It’s Financial Aid Season and the FAFSA Priority Deadline is March 1st!


If you are not independently wealthy with your own bank account full of unlimited cash on hand, then this post is for you. Many students make the mistake of thinking only low-income students should complete the FAFSA (Free Application for Federal Student Aid). These are the same students who miss out on opportunities for receiving money for college.

The FAFSA is first and foremost used as a way to determine your EFC or estimated family contribution, which means the minimum that you are expected to pay based on your or your parents’ income. The EFC is used by some colleges and universities to decide which students to give scholarships and grants to. So, even if you think that you will not be receiving financial aid from the government, you should still fill out and submit the FAFSA to be considered for other forms of student aid. The FAFSA is free and there is no drawback to filling it out, so just apply. You may be surprised to find out that you are eligible for money for college!

Why apply by March 1st every year?Because the financial aid given out by the government is on a first come first served basis. Although this date is not the final deadline, it is the priority deadline. After this date, it is increasingly less likely that all of the funding you are eligible for will be available. You may be thinking that it is better to wait until your parents complete their taxes. Don’t wait! Simply use last year’s tax forms to submit the FAFSA by March 1st. This way you will have met the priority deadline. Then, after your parents file their most recent taxes, you can update your FAFSA application and the EFC will adjust accordingly.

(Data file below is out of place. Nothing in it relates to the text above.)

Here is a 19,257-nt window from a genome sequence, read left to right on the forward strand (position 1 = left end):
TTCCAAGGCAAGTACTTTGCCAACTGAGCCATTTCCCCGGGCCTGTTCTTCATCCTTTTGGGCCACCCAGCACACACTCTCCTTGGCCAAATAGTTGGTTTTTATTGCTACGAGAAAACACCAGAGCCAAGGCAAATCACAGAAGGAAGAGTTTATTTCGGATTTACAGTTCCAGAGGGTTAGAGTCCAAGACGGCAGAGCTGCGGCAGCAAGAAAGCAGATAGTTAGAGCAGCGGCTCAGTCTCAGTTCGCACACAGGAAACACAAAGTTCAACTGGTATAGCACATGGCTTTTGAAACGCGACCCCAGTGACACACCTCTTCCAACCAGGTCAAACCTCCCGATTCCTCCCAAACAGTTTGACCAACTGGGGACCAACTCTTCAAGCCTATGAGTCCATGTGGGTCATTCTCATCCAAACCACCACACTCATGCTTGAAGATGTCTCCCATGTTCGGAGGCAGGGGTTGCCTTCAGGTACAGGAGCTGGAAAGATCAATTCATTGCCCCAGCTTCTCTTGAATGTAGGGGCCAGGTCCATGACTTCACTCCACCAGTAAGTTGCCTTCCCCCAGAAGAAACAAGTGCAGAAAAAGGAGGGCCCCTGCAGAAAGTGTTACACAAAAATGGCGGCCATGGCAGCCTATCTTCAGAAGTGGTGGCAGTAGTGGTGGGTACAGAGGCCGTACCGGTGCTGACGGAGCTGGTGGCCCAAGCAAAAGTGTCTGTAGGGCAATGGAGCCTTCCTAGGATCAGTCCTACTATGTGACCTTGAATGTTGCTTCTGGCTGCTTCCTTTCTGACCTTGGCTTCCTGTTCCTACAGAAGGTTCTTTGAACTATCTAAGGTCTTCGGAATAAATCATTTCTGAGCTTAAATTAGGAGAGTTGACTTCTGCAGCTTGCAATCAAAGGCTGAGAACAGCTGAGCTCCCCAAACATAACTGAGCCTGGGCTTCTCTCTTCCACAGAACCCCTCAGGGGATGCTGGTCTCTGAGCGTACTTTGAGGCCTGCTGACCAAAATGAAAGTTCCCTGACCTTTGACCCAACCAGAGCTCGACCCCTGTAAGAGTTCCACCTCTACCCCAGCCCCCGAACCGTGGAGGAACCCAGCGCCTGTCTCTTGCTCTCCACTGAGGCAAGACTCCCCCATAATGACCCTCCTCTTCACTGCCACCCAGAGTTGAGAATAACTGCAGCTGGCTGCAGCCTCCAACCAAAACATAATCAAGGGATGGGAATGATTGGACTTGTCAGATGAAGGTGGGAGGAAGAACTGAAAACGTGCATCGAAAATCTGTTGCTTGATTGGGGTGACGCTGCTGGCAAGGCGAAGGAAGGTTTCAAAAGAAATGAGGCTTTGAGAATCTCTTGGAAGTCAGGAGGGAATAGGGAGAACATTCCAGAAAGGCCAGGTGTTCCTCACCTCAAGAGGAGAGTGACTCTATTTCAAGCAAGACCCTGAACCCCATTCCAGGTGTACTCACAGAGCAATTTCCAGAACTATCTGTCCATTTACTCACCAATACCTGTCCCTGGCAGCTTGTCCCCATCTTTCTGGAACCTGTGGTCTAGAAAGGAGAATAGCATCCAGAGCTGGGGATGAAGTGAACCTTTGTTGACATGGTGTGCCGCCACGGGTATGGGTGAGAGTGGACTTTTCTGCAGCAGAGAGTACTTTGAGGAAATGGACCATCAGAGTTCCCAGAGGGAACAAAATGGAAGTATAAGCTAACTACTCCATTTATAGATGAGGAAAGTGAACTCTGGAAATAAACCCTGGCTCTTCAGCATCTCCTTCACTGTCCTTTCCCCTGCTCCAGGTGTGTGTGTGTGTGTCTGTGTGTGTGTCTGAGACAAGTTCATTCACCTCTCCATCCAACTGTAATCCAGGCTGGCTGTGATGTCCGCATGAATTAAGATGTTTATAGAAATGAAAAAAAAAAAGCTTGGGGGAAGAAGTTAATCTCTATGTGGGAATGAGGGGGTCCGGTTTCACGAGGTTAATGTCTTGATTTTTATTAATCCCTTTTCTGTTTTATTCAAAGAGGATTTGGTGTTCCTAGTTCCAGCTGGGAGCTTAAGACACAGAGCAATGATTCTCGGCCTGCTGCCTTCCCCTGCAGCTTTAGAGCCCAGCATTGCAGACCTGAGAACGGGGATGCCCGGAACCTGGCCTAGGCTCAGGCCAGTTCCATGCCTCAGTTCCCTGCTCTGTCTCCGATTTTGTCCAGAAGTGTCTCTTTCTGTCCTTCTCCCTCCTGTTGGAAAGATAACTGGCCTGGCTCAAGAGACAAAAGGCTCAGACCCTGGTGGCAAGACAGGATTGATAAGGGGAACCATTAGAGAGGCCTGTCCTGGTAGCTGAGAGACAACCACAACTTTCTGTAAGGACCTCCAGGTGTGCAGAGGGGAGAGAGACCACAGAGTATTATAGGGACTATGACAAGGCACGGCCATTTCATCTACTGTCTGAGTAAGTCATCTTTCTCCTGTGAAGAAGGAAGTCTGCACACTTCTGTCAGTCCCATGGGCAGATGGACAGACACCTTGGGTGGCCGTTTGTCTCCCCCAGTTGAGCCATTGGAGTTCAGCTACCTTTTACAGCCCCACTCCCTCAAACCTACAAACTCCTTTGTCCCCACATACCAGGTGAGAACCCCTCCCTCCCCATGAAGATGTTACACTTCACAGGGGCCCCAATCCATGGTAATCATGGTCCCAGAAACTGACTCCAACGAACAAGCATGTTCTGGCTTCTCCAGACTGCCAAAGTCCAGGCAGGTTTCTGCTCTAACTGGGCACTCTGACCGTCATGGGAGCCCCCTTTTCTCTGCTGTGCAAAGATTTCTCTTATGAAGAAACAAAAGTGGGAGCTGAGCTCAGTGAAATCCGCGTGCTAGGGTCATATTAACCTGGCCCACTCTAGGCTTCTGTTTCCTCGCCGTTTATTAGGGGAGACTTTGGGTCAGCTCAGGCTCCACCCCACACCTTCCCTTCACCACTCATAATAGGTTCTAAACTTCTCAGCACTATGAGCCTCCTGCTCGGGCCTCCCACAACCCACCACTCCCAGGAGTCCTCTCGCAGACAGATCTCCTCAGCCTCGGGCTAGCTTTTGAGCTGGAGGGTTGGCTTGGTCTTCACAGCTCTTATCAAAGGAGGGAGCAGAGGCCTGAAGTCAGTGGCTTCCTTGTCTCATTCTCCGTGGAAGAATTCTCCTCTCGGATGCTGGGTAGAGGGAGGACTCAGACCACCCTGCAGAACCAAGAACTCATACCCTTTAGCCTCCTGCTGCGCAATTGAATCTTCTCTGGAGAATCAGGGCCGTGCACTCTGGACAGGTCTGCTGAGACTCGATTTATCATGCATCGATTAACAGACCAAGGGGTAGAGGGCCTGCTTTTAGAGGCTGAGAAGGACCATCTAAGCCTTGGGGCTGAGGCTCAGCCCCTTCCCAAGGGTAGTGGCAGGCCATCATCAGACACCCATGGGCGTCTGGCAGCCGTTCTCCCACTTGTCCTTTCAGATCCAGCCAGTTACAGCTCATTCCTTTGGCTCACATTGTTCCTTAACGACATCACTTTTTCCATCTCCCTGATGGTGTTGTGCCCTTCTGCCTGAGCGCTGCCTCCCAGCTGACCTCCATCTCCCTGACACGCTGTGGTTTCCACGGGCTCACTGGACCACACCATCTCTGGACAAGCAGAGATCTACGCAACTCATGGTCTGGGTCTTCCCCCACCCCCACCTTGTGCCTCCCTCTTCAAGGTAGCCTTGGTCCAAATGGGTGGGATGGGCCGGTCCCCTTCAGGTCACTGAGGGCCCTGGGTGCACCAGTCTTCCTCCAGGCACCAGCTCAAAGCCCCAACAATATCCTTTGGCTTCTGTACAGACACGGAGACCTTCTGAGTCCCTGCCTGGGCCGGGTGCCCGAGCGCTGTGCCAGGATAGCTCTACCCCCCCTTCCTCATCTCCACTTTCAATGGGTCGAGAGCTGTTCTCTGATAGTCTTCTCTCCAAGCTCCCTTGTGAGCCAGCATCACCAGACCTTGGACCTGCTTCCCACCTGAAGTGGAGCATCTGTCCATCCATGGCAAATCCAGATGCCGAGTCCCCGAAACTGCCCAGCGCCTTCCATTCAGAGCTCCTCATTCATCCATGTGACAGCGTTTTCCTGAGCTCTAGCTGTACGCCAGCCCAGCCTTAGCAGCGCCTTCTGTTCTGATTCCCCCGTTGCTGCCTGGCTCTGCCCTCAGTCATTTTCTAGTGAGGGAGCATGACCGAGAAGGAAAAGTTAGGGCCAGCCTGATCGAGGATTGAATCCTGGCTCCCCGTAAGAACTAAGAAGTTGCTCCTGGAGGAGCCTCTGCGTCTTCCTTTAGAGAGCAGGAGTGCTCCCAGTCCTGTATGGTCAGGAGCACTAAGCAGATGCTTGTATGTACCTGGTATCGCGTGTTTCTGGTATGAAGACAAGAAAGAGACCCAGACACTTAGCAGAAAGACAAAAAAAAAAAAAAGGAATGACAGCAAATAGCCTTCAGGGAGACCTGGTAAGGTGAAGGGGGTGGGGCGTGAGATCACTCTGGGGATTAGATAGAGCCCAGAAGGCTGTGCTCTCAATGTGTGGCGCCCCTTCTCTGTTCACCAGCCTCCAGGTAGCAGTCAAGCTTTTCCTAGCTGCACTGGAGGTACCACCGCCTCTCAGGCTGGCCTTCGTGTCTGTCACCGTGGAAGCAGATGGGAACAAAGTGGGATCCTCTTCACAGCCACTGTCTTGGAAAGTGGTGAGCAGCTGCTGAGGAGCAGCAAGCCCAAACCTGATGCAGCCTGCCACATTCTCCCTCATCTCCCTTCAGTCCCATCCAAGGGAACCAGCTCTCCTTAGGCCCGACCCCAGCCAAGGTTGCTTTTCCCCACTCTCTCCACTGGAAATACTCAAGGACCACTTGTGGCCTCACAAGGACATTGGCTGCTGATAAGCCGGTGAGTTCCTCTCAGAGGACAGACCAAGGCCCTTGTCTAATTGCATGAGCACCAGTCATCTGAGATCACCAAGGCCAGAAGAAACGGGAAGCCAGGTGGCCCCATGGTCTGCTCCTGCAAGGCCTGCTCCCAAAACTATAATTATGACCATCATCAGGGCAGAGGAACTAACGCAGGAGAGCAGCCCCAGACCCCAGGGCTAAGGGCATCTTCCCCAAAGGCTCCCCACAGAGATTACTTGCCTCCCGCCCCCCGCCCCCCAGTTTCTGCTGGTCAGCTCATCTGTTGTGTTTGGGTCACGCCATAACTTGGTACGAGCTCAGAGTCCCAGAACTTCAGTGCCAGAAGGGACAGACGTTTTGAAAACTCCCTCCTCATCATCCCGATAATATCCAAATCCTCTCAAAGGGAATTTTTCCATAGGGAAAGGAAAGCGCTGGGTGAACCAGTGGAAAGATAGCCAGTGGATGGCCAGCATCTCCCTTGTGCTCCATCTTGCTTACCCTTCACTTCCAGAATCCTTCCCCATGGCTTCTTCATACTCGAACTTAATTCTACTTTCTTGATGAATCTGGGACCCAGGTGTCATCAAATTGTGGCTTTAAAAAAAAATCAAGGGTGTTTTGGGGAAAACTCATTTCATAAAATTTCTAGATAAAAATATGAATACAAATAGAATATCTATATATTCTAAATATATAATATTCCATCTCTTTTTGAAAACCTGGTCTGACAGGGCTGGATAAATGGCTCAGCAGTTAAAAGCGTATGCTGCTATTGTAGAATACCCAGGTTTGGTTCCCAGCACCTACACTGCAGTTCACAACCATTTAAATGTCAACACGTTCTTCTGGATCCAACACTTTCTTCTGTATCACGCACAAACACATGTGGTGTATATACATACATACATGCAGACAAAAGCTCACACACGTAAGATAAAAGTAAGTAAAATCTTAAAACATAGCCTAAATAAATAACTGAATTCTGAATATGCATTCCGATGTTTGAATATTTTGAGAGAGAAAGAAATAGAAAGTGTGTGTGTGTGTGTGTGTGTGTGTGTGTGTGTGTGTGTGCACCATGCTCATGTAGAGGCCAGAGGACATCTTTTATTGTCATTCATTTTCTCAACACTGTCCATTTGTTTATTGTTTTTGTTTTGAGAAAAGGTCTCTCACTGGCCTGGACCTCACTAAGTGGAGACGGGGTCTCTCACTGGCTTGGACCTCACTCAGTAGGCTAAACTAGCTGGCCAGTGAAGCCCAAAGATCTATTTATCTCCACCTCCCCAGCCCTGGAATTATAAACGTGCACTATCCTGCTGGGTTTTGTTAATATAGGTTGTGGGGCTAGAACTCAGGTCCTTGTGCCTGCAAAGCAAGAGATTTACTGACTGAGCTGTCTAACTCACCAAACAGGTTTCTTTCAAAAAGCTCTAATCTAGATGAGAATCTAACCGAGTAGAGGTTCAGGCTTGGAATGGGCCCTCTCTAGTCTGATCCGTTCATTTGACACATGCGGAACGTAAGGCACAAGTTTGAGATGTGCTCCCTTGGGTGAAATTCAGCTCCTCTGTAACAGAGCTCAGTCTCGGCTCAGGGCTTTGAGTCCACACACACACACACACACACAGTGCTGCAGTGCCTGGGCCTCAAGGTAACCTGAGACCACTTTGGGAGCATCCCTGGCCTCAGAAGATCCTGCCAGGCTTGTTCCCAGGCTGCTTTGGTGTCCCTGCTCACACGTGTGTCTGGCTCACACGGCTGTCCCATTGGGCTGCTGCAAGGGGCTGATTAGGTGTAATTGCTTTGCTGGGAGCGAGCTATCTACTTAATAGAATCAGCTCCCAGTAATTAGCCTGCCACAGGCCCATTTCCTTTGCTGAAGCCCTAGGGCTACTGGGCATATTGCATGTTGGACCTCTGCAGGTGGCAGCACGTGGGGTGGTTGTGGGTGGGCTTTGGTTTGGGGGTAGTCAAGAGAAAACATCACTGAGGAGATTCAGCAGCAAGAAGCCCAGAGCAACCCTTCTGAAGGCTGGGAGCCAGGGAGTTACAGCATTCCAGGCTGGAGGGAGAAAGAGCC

For two short videos on 1) how to fill out the FAFSA and 2) common mistakes to avoid, go to Resources and look under Financial Aid Links.

For more information and great tips on understanding the financial aid part of the college application process, read “How Not to Blow It With Financial Aid: Common mistakes parents and students make when seeking help with college costs” from the Wall Street Journal.

For information on how to get financial aid if your parents are not willing to help you financially or with completing the FAFSA, read “What can you do if your parents refuse to help?”

Helpful Tip: Have the tax form handy as a reference when completing the FAFSA because it prompts you to fill out information based on the tax form in an attempt to make the process easier.

Warning: Be sure to go to www.fafsa.ed.gov to complete the application. There are a lot of companies and scammers with websites pretending to be the FAFSA. If the website you go to does not end with “.gov” then it is not a government website! You should never pay anyone to complete this application because it is a free application, and there are many free resources to receive help including on the FAFSA website.